Tamara Lich won’t return to jail after accepting award for role as trucker convoy protest leader, judge says

OTTAWA—Tamara Lich did not breach her bail conditions by accepting an award for her role as a key leader of the so-called “Freedom Convoy” protests this winter, a Superior Court judge ruled Wednesday.

The decision means Lich will stay out of jail as she awaits trial on a slew of criminal charges linked to her role in the demonstrations that prompted the government to invoke the never-before-used Emergencies Act to deal with a situation it argued was dangerous and causing economic damage.

Crown lawyer Moiz Karimjee had argued during court hearings last week that Lich violated her bail terms by accepting the “George Jonas Freedom Award” from the Justice Centre for Constitutional Freedoms, which endorsed the convoy’s stand against COVID-19 health measures.

But Superior Court Justice Kevin Phillips disagreed, stating in his ruling Wednesday that the bail condition in question — which barred Lich from supporting anything related to the “Freedom Convoy” — was intended to prevent a repeat demonstration that paralyzed Ottawa’s downtown core for three weeks this winter.

“No court would ever seek to control the possession or manifestation of political views. The courts are not a thought police,” Phillips said.

“Here, the objective was to keep a highly problematic street protest from reviving or reoccurring.”

The judge added that the connection between accepting the award and arguing this shows “support” for the convoy demonstration that ended in February “is so indirect as to be barely perceptible.”

Karimjee did not say Wednesday whether the Crown would appeal the decision.

Lich was arrested, denied bail and jailed for 18 days before she successfully appealed and was released from custody on March 7. The 49-year-old Alberta woman is accused of mischief, obstructing police, intimidation, and counselling others to cause mischief, intimidation and obstructing police.

Lich served as a spokesperson for the protesters during the three-week occupation around Parliament Hill, urging hundreds of truckers who camped out in parked vehicles on downtown streets to “hold the line” despite calls from police and government officials to end the demonstration.

In his decision Wednesday, Phillips also rejected Lich’s attempt to strike down an earlier bail condition that barred her from using social media while she awaits trial. Her lawyer, Lawrence Greenspon, had argued the condition goes too far and violates Lich’s right to freedom of expression.

Phillips ruled, however, that the ban is “warranted and appropriate,” describing social media as a “problematic feedback loop” that fuelled the convoy protests. Lich should stay away from it to lower the risk of allegedly breaking the law again, he concluded.

But Phillips did modify one earlier bail condition that barred Lich — who was released on an order to remain in Medicine Hat, Alta. — from entering Ontario except to attend court or meet with her lawyer.

She will now be barred from downtown Ottawa so that she is not allowed to “walk around the very neighbourhoods she is alleged to have traumatized,” Phillips said.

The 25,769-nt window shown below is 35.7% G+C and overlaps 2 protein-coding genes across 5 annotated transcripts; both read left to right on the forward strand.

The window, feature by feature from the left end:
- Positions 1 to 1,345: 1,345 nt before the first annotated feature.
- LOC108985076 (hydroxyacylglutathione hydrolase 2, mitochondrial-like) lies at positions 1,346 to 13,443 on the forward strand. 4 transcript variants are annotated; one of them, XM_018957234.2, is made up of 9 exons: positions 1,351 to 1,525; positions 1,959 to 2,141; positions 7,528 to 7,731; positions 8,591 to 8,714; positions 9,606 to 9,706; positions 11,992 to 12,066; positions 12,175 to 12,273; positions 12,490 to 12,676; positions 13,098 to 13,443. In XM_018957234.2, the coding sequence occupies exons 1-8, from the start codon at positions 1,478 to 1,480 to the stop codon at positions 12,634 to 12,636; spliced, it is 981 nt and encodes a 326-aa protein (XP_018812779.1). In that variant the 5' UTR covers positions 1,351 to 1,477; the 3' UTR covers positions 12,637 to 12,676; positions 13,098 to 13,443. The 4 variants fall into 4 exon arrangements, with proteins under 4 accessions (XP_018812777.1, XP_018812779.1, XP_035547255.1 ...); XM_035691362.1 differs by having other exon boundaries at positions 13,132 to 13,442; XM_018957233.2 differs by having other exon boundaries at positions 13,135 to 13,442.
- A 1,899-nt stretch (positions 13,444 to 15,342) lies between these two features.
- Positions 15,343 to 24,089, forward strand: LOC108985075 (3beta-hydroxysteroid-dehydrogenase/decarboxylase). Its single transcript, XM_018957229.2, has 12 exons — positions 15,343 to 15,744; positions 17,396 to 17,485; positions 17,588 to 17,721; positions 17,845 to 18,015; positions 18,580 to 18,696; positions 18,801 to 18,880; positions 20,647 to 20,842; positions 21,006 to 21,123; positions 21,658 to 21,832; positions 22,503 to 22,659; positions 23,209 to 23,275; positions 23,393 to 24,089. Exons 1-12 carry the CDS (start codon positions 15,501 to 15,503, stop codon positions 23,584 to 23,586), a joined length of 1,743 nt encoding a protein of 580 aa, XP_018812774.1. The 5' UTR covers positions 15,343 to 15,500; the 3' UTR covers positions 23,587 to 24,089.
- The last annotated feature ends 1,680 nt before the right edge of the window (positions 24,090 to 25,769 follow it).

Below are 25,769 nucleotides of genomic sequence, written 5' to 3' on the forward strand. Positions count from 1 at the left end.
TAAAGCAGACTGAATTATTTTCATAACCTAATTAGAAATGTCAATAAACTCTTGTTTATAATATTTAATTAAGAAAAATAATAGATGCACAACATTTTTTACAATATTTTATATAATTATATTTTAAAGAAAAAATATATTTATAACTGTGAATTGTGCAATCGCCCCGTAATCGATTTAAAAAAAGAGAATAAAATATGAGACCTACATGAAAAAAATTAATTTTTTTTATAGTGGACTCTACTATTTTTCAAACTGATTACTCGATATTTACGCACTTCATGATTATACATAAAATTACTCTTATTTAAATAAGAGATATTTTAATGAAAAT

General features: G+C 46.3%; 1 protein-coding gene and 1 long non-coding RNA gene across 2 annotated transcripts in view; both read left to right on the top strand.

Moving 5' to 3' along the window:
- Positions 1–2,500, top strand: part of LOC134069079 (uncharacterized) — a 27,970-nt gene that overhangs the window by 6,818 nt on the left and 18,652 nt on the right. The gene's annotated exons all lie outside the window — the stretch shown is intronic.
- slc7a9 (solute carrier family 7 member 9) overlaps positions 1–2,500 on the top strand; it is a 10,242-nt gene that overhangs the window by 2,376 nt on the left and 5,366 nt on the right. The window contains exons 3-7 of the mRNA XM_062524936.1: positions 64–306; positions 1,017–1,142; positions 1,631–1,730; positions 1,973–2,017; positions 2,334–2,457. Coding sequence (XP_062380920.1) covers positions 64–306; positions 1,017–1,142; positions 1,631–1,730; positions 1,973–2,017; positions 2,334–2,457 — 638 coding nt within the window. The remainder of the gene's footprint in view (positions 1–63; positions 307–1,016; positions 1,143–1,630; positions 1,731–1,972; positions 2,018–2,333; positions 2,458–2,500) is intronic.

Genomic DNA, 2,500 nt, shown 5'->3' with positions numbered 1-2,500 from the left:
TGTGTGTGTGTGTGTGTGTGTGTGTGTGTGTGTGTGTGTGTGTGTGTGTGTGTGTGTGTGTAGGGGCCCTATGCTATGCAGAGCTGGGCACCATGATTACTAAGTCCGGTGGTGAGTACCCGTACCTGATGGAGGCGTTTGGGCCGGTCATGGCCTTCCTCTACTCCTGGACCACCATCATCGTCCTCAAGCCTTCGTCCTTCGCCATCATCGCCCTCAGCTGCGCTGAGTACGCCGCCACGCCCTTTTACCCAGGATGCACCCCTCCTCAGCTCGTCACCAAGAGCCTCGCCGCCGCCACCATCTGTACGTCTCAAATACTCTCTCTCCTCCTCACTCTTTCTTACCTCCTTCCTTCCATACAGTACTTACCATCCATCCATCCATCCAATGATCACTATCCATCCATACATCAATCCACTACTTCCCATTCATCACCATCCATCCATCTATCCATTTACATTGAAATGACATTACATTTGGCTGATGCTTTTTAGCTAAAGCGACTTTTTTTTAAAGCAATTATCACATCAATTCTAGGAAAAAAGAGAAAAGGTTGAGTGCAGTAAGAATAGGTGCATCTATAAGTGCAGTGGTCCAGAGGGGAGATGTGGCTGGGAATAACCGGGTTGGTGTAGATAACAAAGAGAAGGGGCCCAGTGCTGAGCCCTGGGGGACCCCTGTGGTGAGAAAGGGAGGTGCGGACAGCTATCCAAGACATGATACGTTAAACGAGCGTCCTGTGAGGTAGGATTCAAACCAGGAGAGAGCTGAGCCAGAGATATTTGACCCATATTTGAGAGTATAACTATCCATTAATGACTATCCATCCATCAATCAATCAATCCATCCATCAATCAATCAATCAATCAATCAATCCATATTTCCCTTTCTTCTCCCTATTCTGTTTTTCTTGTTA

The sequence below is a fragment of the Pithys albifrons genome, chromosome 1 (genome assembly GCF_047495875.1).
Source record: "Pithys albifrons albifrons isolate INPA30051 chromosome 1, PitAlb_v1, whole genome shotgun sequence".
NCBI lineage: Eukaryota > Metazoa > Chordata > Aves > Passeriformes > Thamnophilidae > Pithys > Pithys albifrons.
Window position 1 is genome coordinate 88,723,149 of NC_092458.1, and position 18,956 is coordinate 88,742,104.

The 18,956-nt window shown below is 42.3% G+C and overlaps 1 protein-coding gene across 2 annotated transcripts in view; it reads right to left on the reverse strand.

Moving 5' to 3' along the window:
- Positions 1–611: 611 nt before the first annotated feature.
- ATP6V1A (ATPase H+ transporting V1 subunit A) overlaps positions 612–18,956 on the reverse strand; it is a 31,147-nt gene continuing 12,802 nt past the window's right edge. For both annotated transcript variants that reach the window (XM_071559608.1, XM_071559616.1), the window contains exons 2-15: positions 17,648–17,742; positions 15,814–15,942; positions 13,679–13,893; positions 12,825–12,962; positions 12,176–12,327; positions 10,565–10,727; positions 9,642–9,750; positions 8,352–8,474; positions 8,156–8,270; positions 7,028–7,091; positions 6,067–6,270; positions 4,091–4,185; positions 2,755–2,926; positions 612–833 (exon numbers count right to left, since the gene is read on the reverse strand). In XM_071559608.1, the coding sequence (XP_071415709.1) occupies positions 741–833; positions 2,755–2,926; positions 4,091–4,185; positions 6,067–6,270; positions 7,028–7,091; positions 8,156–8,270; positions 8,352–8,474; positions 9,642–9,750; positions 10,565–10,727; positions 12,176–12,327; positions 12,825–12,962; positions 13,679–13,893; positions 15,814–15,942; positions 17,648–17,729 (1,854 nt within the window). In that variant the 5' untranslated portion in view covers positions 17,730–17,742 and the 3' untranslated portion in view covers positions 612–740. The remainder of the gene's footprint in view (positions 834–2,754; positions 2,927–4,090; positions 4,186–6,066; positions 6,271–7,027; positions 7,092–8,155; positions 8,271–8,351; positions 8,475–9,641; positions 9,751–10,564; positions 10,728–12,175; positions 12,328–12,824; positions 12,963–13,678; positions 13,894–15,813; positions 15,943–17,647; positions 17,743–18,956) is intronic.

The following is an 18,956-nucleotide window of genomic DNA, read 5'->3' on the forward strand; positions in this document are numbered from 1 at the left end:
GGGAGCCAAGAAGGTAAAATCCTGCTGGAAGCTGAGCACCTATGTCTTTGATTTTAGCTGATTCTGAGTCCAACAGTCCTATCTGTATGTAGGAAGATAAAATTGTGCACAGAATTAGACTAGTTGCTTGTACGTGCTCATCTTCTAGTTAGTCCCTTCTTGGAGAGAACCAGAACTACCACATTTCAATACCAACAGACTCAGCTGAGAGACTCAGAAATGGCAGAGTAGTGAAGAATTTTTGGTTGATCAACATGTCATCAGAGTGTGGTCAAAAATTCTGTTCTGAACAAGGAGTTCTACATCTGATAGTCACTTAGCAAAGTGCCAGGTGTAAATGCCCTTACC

“I do not want for Ms. Lich to be seen by the members of the public who report being greatly affected by the events of this past winter.”

Phillips also imposed a series of bail conditions on Lich, including for her to “keep the peace,” reside with her surety — the person who agreed to monitor her while she awaits trial — in Medicine Hat, and not to communicate with other alleged organizers of the convoy protests.

That includes others facing criminal charges, such as Saskatchewan trucker Chris Barber and Pat King, a far-right online figure who has espoused racist conspiracy theories.

Phillips concluded that Lich is presumed innocent, and argued there is “significant uncertainty about the degree to which she will be held culpable for the assortment of alleged bad acts” committed during the protests.

For this reason, he disagreed with a previous bail decision that concluded she would likely face a “lengthy” prison sentence, stating that this is currently “impossible to say” with certainty.

Yet he also warned Lich that “one of the possible outcomes” is conviction.

“Ms. Lich might learn the hard way from Her Majesty the Queen that she who laughs last laughs longest,” Phillips said.

The convoy protests paralyzed downtown Ottawa for more than three weeks this winter, and at times included thousands of people who congregated in an occupation around Parliament Hill to denounce Prime Minister Justin Trudeau and call for the end of health measures such as COVID-19 vaccination mandates.

The situation prompted the government to invoke the Emergencies Act in February, a move that granted special powers to police and allowed bank accounts of protest participants to be frozen.

The government has argued the invocation was necessary because the protests caused economic harm and included a threat of violence motivated by political extremism. Groups like the Canadian Civil Liberties Association have challenged the necessity of the move, arguing that its use amounted to government overreach that could imperil Canadians’ ability to conduct disruptive protests of public policies.

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